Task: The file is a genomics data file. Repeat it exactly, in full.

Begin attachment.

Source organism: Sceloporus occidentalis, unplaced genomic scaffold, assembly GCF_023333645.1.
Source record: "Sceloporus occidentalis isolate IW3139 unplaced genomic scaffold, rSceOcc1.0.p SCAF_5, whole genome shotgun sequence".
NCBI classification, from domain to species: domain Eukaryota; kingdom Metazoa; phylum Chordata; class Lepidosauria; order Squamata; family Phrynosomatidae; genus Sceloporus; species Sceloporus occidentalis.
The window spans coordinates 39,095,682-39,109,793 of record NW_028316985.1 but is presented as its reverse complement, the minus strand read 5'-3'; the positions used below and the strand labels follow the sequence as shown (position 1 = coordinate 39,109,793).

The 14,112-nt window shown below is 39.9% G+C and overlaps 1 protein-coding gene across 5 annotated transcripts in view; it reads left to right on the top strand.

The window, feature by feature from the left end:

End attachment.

Source organism: Sceloporus occidentalis, unplaced genomic scaffold, assembly GCF_023333645.1.
Source record: "Sceloporus occidentalis isolate IW3139 unplaced genomic scaffold, rSceOcc1.0.p SCAF_5, whole genome shotgun sequence".
NCBI classification, from domain to species: domain Eukaryota; kingdom Metazoa; phylum Chordata; class Lepidosauria; order Squamata; family Phrynosomatidae; genus Sceloporus; species Sceloporus occidentalis.
The window spans coordinates 39,095,682-39,109,793 of record NW_028316985.1 but is presented as its reverse complement, the minus strand read 5'-3'; the positions used below and the strand labels follow the sequence as shown (position 1 = coordinate 39,109,793).

The 14,112-nt window shown below is 39.9% G+C and overlaps 1 protein-coding gene across 5 annotated transcripts in view; it reads left to right on the top strand.

The window, feature by feature from the left end: